According to an article in Psychology Today, one of the major reasons people tend to stop exercising after recently starting an exercise routine is that they do not want to experience discomfort. After reading this article, it made me wonder whether this is the reason some residents are more hesitant than others to incorporate exercise into their everyday lives. Investigating further into this, I had conversations with several residents about this. Some of them mentioned that they have the feeling they might be doing too much, too soon.
[Getting started: What Exercises Should I do?]
With exercise showing benefits such as improved balance, increased total-body strength, improved cognition, and reduction of chronic illness, it is difficult to understand why people would not exercise. However, there are two reasons why I think this “too much, too soon” judgment could arise in senior fitness:
- Your body has not become neuromuscularly adapted to exercise and you are engaging muscle groups that are not commonly utilized in everyday life.
- The exercise is too strenuous from overtraining, either causing strains in de-conditioned muscle groups, or potential re-injury. You can use this article from the American Council on Exercise (ACE) as a guide to determine whether you are experiencing overtraining.
Following are four tips for starting an exercise program at an older age that I provide to residents in my senior living community. Combat that “too much, too soon” feeling, and ease into the process of adding exercise to their everyday lives without overdoing it.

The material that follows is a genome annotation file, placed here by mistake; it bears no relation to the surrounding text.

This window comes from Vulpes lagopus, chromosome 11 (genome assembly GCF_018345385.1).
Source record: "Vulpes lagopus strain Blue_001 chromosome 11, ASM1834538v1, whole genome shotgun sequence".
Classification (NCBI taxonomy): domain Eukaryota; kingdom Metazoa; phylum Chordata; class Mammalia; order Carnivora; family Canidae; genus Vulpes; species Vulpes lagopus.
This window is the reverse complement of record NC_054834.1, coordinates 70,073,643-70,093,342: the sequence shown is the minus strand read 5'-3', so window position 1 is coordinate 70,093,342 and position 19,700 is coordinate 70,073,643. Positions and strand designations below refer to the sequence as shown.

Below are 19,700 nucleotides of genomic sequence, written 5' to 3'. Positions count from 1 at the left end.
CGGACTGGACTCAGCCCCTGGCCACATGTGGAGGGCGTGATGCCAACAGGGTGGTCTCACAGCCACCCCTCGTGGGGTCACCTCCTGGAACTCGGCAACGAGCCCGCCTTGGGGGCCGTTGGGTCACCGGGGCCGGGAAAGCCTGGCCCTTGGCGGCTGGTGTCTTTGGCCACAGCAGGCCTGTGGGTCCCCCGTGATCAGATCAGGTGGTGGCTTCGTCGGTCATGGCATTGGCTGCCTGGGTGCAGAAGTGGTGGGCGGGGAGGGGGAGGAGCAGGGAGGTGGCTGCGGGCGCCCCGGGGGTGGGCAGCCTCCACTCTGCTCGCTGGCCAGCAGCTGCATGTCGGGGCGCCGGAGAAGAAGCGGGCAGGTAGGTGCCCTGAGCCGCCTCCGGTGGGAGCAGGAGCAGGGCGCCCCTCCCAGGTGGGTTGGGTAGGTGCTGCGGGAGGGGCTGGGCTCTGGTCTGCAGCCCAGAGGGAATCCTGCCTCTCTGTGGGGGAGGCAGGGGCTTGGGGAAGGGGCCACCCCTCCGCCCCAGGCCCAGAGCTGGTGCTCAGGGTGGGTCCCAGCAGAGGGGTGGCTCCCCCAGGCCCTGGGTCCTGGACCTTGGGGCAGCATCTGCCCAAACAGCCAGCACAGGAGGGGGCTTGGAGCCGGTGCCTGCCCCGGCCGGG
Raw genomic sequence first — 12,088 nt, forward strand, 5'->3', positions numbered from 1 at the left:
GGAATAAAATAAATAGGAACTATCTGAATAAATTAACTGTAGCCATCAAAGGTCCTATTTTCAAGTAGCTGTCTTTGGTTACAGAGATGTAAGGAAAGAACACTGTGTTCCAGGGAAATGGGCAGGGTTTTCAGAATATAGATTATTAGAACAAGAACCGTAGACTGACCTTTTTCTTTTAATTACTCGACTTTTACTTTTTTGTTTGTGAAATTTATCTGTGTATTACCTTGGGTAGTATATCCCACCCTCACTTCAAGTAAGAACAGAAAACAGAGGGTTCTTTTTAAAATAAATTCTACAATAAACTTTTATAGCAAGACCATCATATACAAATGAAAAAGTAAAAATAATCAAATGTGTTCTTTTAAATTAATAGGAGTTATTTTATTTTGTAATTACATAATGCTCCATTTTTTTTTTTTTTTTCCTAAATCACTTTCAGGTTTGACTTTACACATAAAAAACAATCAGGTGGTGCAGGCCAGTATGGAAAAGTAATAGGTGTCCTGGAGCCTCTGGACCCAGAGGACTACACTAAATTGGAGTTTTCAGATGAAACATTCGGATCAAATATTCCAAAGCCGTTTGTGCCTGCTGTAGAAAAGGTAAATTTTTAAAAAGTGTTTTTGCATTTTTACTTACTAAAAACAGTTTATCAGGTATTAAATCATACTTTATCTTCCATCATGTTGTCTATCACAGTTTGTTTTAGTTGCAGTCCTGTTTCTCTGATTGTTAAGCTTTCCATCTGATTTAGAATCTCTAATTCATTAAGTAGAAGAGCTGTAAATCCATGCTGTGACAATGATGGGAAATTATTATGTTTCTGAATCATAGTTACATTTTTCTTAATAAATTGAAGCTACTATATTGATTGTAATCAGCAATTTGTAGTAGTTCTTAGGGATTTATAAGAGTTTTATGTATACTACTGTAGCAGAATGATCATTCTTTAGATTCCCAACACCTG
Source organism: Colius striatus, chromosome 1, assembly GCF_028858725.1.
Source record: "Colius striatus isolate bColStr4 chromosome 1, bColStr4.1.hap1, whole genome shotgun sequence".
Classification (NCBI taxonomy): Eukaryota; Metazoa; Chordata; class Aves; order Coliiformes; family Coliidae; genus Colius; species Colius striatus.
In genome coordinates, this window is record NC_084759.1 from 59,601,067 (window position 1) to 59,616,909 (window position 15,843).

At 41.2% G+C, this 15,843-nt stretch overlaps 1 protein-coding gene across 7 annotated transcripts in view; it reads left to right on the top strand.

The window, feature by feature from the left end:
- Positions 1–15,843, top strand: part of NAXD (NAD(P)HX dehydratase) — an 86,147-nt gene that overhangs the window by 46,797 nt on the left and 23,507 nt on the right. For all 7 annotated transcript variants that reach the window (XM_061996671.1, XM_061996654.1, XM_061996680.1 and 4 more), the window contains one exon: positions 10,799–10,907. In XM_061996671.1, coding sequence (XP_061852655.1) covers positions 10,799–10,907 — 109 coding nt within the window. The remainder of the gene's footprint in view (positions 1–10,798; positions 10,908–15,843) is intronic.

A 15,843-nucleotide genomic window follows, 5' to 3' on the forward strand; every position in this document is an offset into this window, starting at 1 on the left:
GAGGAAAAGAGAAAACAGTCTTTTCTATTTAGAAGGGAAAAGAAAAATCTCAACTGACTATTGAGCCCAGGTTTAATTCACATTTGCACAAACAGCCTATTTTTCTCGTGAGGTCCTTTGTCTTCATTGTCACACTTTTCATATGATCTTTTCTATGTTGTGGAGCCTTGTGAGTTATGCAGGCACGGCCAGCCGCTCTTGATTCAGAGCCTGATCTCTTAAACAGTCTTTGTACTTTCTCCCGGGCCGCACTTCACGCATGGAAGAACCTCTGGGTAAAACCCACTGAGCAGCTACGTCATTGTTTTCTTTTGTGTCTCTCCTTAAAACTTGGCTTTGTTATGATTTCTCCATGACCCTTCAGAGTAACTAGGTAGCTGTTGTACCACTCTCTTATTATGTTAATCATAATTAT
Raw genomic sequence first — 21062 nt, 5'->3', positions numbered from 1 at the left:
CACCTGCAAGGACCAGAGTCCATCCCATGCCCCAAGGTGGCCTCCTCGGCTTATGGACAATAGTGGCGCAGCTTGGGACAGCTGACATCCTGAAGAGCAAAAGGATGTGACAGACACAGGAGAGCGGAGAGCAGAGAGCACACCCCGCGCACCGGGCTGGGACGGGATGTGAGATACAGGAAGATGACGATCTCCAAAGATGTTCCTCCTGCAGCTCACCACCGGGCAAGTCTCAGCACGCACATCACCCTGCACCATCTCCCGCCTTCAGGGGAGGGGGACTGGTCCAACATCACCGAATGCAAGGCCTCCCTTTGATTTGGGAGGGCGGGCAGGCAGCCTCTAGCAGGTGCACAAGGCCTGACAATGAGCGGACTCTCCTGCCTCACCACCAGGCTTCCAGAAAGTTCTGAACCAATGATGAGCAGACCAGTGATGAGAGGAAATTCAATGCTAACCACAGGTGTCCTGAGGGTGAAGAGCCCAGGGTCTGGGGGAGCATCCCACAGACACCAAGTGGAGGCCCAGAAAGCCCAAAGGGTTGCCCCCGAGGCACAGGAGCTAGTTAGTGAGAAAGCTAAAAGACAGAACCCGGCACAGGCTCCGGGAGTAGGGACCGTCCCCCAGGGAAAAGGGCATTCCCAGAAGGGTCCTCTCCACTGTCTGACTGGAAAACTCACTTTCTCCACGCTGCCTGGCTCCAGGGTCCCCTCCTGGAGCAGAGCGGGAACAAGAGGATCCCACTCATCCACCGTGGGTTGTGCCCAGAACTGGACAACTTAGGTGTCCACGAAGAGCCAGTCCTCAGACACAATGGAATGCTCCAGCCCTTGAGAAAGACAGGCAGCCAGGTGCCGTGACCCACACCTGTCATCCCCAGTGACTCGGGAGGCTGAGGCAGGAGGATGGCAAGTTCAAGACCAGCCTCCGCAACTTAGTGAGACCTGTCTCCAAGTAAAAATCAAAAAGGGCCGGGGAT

Monitor How You Are Feeling
A great way of measuring this is to use an RPE (Rate of Perceived Exertion) Scale to measure how hard you feel your body is working. On a scale of 0–10 (with a 0 being at complete rest, and 10 being at highest possible intensity), you should exercise within a 3 or a 4 intensity (at a moderate intensity).
Recording your heart rate after exercise is also an effective measurement of exertion. If you notice after several minutes that your heart rate is not decreasing after exercise, your body is not recovering properly.
Stop exercise if you are experiencing severe bone/joint pain, or sudden pressure in your chest, neck, shoulder, or arms.
Begin Slowly and Gradually Increase Duration/Intensity
If you are new to exercise, start out by scheduling exercises at least 2–3 times per week, for 15–20-minute sessions. As you become more physically adapted to exercise, you could increase your frequency to roughly 4–5 days per week. When you reach a point where you would like to increase your resistance and/or intensity, make sure that you make no more than a 5% increase in one week.
If you have been exercising for a while, don’t hesitate to reduce your workload to re-acclimate your body to the regular routine. This might include coming to an exercise class that is seated rather than standing, or cutting back a few minutes on your daily walk.
Plan Rest Days Accordingly
If you do not give your body the opportunity to rest in between exercise sessions, it will have physiological effects on your nervous system, and potentially develop micro-trauma and overuse injuries. You could also spend your rest and recovery days doing light stretching exercises, or going for a light walk.
It will take at least 3–6 weeks for your body to develop neuromuscular adaptation to exercise, and to achieve long-lasting results.
If you incorporate a slow and steady approach and find that proper balance in your exercise routine, you’ll have a higher rate of success in achieving your exercise goals and avoid a setback.
Exercise for older adults is about more than just physical fitness, grab our quickread below and read more about the importance of exercise in aging well.